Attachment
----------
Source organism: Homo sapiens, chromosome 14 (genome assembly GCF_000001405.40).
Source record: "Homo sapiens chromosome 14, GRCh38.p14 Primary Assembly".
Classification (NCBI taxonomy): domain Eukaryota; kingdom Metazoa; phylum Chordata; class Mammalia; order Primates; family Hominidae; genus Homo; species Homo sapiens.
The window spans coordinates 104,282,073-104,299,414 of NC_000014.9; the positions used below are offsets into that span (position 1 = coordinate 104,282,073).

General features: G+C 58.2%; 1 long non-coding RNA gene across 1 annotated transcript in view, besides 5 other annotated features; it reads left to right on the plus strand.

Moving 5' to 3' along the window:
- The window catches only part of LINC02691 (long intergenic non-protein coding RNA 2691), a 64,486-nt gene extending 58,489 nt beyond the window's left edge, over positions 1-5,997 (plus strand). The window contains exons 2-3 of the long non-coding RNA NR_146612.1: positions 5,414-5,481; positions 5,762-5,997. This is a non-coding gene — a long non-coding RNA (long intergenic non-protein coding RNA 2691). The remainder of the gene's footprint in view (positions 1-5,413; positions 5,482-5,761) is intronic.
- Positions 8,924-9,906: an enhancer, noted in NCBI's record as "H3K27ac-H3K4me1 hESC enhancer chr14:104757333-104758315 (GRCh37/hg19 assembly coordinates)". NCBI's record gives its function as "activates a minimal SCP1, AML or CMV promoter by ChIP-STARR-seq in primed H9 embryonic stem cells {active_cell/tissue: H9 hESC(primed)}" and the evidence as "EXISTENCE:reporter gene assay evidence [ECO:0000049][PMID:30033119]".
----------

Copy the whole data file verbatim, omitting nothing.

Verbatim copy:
Source organism: Homo sapiens, chromosome 14 (genome assembly GCF_000001405.40).
Source record: "Homo sapiens chromosome 14, GRCh38.p14 Primary Assembly".
Classification (NCBI taxonomy): domain Eukaryota; kingdom Metazoa; phylum Chordata; class Mammalia; order Primates; family Hominidae; genus Homo; species Homo sapiens.
The window spans coordinates 104,282,073-104,299,414 of NC_000014.9; the positions used below are offsets into that span (position 1 = coordinate 104,282,073).

General features: G+C 58.2%; 1 long non-coding RNA gene across 1 annotated transcript in view, besides 5 other annotated features; it reads left to right on the plus strand.

Moving 5' to 3' along the window:
- The window catches only part of LINC02691 (long intergenic non-protein coding RNA 2691), a 64,486-nt gene extending 58,489 nt beyond the window's left edge, over positions 1-5,997 (plus strand). The window contains exons 2-3 of the long non-coding RNA NR_146612.1: positions 5,414-5,481; positions 5,762-5,997. This is a non-coding gene — a long non-coding RNA (long intergenic non-protein coding RNA 2691). The remainder of the gene's footprint in view (positions 1-5,413; positions 5,482-5,761) is intronic.
- Positions 8,924-9,906: an enhancer, noted in NCBI's record as "H3K27ac-H3K4me1 hESC enhancer chr14:104757333-104758315 (GRCh37/hg19 assembly coordinates)". NCBI's record gives its function as "activates a minimal SCP1, AML or CMV promoter by ChIP-STARR-seq in primed H9 embryonic stem cells {active_cell/tissue: H9 hESC(primed)}" and the evidence as "EXISTENCE:reporter gene assay evidence [ECO:0000049][PMID:30033119]".